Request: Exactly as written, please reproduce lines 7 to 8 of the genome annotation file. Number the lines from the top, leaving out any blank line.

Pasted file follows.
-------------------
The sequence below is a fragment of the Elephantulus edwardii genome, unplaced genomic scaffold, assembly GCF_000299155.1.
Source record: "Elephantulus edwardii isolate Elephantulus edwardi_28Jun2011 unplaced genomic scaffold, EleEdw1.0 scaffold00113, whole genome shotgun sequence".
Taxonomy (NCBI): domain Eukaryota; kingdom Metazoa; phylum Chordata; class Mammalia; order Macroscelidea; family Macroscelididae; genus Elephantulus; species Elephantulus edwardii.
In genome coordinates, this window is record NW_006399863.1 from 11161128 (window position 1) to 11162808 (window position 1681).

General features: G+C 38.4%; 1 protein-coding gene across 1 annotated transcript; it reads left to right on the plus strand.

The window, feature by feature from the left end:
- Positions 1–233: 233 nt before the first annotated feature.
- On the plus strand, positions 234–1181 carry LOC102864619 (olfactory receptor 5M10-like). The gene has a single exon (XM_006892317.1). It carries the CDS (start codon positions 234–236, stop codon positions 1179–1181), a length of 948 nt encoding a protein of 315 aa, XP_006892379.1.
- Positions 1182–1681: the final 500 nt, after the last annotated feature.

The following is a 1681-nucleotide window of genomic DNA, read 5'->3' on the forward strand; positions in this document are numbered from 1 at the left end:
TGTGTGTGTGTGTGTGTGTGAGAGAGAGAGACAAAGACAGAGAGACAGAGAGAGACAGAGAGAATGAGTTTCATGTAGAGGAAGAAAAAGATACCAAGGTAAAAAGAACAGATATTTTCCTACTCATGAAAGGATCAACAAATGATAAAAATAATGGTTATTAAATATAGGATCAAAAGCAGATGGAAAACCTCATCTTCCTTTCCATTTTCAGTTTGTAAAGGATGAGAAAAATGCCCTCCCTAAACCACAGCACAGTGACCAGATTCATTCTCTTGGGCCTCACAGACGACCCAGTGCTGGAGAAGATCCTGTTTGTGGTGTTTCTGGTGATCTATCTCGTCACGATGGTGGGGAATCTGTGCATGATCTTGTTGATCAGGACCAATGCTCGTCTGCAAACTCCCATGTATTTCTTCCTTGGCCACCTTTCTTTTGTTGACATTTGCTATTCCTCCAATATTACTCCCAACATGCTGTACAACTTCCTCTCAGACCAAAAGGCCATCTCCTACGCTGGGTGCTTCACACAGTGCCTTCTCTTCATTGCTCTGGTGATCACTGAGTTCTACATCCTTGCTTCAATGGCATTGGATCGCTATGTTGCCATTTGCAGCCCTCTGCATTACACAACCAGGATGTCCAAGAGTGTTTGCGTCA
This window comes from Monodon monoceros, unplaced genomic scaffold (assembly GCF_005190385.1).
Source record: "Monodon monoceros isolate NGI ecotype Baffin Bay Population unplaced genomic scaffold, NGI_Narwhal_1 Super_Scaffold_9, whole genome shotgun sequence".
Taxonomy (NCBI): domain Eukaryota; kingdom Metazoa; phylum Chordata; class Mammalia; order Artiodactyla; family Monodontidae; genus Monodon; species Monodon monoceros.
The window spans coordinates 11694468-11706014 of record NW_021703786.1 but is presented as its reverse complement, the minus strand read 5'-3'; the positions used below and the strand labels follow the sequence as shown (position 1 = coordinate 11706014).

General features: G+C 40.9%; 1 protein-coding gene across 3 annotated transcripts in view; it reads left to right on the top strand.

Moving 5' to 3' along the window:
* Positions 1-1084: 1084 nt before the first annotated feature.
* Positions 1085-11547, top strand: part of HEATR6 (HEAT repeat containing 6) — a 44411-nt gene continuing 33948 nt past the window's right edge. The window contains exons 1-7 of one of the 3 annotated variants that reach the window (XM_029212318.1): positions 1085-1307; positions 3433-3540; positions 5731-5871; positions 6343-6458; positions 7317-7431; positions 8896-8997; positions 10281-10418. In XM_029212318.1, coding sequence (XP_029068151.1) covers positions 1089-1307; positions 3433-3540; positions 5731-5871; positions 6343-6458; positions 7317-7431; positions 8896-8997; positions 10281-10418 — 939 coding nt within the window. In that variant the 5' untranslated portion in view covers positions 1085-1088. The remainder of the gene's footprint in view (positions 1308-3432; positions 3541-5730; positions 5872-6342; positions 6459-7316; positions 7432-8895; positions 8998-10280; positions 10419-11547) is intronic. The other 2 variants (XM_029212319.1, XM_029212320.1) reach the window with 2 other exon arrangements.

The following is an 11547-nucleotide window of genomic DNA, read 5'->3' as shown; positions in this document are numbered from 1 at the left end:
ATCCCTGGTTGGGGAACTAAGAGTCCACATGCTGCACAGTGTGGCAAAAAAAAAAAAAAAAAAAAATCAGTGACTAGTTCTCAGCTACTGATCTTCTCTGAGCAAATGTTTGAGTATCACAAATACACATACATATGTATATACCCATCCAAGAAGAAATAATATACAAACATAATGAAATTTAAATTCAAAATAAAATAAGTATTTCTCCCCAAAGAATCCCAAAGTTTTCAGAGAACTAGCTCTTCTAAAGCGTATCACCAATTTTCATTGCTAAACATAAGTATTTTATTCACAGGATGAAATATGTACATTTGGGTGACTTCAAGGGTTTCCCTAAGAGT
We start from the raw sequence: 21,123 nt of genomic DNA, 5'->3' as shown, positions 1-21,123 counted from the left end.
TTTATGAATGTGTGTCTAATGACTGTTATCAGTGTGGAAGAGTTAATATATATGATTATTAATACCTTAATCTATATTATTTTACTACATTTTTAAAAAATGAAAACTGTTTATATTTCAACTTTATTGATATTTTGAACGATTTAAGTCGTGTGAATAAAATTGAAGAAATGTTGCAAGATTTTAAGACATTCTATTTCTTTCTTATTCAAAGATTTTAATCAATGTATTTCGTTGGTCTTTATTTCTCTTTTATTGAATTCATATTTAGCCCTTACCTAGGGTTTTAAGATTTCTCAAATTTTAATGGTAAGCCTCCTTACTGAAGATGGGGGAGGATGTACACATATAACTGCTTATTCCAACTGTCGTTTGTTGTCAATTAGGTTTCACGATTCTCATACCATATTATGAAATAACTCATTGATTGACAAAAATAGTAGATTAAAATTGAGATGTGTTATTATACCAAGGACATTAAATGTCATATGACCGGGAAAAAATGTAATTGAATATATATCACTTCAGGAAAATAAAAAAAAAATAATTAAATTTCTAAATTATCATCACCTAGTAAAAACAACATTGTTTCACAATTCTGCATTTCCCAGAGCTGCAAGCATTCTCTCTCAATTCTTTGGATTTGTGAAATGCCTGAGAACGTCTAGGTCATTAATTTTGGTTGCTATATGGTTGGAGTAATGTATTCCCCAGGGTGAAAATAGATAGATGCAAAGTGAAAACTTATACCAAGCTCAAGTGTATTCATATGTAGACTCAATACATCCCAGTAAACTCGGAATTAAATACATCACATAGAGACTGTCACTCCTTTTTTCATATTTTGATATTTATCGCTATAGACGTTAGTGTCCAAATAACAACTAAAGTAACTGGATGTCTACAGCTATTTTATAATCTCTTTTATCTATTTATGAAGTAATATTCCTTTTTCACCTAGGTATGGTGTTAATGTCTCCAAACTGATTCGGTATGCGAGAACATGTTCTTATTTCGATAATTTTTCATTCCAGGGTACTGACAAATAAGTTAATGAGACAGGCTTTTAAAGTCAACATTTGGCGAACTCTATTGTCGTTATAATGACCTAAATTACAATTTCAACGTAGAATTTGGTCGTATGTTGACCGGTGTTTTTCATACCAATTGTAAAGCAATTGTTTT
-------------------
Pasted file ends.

- Positions 1–233: 233 nt before the first annotated feature.
- On the plus strand, positions 234–1181 carry LOC102864619 (olfactory receptor 5M10-like). The gene has a single exon (XM_006892317.1). It carries the CDS (start codon positions 234–236, stop codon positions 1179–1181), a length of 948 nt encoding a protein of 315 aa, XP_006892379.1.